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Mice were anesthetized with intraperitoneal injection of 1.2 g kg−1 urethane and their head was secured in a stereotaxic frame. Body temperature was maintained at 35 ± 1°C with a heating pad. The head was shaved, and the skin opened; Bregma and Lambda were aligned horizontally, and craniotomies were made above the MS and CA3. Simultaneous optical activation in the MS (AP +1 mm, ML 0 mm, DV −3.6 mm, coordinates from Bregma) with a stripped optic fiber (200 µm, 0.22 NA; Doric Lenses) and electrical recordings in the MS or in the hippocampus (ML +2.4 mm, AP −2.46 mm, DV −2.5 mm) using an extracellular parylene-C insulated tungsten microelectrode (127 µm diameter, 1 MΩ; A-M Systems) were performed.

Surgery

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Surgeries were carried out following minimal standard for aseptic surgery. Meloxicam (2 mg kg−1 intraperitoneal) was administered as analgesic 30 min prior to surgery initiation. Mice were anesthetized with isoflurane (5% induction, 1–2% maintenance, Abbott Ltd, Maidenhead, UK) mixed with oxygen as carrier gas (flow rate 1.0–2.0 L min−1) and placed in a stereotaxic frame (David Kopf Instruments, Tujunga, CA). The skull was exposed after skin incision and Bregma and Lambda were aligned horizontally. A hole was drilled above the MS at coordinates AP +1 mm and ML 0 mm, and an optic fiber (200 µm, 0.22 NA; Doric Lenses) was lowered toward the MS (DV −3.6 mm) at low speed (1 mm min−1). Once positioned just above the MS, the optic fiber was secured to the skull using dental cement (Prestige Dental).

Five ChAT-Cre mice underwent viral transduction of MS cholinergic neurons upon injection of viral particles. Two mice were injected with 0.5 µL of AAV5/9-EF1a-dio-EGFP-WPRE and three with 0.5 µL of AAV5/9-EF1a-dio-ChR2(H134R)-EYFP-WPRE (titers ranging 1.2–13.1012 vg mL−1; UNC Vector Core, Chapel Hill, NC), which were delivered through a metal cannula fixed to a 5 µL Hamilton syringe.

To perform recordings in freely moving animals, we implanted 10 mice with paired wire LFP electrodes, each consisting of two twisted 75 μm Teflon-coated silver wires (AGT0510, World Precision Instruments, Hitchin, UK) with tips spaced 150–300 µm and with one tip in the pyramidal cell layer. Mice were implanted bilaterally in CA1 (AP −1.7, ML ±1.2, DV 1 and 1.35, DV being taken from the surface of the brain). Ground and reference silver wires were connected to a stainless microscrew implanted over the cerebellum: AP −5.3, ML ±1.5. To record the electromyogram activity, a 75 μm Teflon-coated silver wire was implanted in the neck muscle. All wires were connected to a 32 pins Omnetics connector (Genalog, Cranbrook, UK). The exposed brain was covered with a protective dura gel (Cambridge NeuroTech, Cambridge, UK) to prevent damage upon cementing of the electrodes. LFP electrodes were individually glued to the skull using UV-cured glue (Tetric EvoFlow) and the implant was secured to the skull using dental cement (Super-Bond C and B; Prestige Dental, Bradford, UK). At the end of the implantation, 300–500 µL saline was injected subcutaneously for hydration and animals were placed in a post-surgery chamber at 34°C until full recovery from anesthesia. The mice were allowed to recover for 5 days before habituation started and during these 5 days were daily monitored and given oral Meloxicam as analgesic.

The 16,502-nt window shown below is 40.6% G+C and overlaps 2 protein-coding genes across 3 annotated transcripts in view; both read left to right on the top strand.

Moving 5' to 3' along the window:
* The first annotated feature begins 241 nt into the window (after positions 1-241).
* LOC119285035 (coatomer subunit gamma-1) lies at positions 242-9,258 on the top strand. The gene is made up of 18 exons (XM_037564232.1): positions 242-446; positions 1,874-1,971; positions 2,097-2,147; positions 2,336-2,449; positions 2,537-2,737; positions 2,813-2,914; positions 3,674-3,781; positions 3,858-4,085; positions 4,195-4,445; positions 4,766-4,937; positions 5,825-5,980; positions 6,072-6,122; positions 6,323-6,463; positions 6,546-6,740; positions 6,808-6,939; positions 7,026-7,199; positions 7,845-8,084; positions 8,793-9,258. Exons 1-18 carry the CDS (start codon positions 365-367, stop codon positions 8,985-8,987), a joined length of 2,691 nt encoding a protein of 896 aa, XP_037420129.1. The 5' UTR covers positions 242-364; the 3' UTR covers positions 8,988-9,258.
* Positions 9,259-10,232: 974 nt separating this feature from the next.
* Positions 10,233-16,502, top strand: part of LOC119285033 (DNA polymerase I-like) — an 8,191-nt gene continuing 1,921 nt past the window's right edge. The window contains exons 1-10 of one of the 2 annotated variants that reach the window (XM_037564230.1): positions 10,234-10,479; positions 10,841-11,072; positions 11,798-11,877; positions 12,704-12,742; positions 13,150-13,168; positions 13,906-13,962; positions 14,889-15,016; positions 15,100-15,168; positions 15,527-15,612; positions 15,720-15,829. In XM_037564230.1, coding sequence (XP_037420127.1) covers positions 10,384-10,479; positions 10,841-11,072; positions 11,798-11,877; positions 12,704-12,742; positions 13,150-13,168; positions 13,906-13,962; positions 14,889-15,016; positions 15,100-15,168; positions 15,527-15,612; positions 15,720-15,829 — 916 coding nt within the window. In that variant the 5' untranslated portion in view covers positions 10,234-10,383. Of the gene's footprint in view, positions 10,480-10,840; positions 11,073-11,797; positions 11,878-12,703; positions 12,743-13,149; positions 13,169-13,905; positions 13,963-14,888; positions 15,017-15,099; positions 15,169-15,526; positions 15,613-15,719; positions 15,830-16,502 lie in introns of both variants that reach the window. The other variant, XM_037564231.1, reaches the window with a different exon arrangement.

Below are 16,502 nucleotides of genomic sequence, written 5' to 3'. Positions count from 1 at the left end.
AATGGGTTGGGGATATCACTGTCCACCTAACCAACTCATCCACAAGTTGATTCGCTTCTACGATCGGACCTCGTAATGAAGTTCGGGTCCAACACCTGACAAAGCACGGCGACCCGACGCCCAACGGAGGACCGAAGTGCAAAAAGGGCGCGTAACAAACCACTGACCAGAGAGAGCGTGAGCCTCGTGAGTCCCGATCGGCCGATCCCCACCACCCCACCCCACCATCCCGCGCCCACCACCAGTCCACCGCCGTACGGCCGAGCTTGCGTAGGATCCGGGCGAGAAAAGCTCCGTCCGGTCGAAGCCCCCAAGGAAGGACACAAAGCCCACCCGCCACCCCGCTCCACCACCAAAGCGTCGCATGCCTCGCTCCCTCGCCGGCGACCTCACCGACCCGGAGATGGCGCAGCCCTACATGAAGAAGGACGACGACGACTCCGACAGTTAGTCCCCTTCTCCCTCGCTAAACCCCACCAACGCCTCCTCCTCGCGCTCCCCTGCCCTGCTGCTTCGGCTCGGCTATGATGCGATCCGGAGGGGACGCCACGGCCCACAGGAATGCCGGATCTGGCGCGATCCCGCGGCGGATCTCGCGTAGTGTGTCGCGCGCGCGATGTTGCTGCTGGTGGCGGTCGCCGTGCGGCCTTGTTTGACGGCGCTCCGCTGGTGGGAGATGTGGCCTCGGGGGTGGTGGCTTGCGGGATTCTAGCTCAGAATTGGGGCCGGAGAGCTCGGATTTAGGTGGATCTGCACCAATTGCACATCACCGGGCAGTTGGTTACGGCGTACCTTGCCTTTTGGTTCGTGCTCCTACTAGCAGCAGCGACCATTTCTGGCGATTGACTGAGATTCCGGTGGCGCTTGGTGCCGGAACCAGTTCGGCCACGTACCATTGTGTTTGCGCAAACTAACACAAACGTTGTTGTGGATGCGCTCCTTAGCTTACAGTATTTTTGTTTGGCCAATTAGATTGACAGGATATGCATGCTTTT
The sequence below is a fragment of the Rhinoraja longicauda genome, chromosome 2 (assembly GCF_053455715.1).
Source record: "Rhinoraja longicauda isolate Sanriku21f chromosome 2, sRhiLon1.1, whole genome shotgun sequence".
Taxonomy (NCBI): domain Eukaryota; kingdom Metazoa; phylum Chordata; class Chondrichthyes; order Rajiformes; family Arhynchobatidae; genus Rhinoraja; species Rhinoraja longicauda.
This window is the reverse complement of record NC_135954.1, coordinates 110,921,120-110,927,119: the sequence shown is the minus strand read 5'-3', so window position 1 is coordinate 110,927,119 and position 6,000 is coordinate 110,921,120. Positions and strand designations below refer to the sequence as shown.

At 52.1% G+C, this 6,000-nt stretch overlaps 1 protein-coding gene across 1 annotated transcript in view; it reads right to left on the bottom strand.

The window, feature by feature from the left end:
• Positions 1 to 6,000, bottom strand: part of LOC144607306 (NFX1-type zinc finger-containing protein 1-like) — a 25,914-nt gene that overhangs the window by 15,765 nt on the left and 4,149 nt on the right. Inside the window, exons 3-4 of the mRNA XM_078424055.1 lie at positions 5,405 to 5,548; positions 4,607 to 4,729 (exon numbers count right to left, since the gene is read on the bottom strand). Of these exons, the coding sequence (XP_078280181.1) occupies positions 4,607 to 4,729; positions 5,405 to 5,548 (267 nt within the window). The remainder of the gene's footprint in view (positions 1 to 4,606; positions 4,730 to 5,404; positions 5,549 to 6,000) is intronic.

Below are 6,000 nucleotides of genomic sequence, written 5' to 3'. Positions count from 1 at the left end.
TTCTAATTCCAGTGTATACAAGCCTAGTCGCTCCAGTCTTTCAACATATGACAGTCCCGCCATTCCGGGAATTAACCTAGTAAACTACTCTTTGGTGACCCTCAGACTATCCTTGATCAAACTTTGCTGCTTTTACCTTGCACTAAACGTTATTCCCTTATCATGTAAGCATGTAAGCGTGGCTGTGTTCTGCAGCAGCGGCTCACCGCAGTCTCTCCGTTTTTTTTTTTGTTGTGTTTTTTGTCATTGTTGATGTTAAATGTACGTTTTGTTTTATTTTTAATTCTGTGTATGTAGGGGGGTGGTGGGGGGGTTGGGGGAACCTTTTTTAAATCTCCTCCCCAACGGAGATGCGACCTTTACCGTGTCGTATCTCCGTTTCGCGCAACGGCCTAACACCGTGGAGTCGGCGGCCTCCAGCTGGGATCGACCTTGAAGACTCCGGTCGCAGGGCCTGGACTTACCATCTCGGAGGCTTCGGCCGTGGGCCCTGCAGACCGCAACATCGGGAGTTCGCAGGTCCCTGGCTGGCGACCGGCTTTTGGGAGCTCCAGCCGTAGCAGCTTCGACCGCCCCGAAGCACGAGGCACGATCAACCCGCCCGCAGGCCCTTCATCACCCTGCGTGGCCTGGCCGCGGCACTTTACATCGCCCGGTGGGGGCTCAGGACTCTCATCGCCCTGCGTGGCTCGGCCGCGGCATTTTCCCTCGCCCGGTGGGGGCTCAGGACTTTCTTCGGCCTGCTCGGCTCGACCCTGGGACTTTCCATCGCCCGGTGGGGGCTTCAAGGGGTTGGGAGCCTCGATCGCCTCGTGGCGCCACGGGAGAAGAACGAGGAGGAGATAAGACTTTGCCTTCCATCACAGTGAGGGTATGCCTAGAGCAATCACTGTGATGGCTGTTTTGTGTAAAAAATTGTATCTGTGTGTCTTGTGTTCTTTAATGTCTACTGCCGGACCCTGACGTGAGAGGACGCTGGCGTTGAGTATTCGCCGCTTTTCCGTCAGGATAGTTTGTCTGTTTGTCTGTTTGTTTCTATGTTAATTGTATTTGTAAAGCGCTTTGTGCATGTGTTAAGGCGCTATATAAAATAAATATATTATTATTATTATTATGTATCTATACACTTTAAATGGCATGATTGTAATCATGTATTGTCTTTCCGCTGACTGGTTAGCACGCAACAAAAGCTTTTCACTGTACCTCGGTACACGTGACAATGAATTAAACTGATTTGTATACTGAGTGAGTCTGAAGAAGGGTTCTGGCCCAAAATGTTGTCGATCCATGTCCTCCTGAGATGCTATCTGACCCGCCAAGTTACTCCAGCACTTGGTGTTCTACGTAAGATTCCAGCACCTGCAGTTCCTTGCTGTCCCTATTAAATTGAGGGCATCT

Appetitive Y-maze task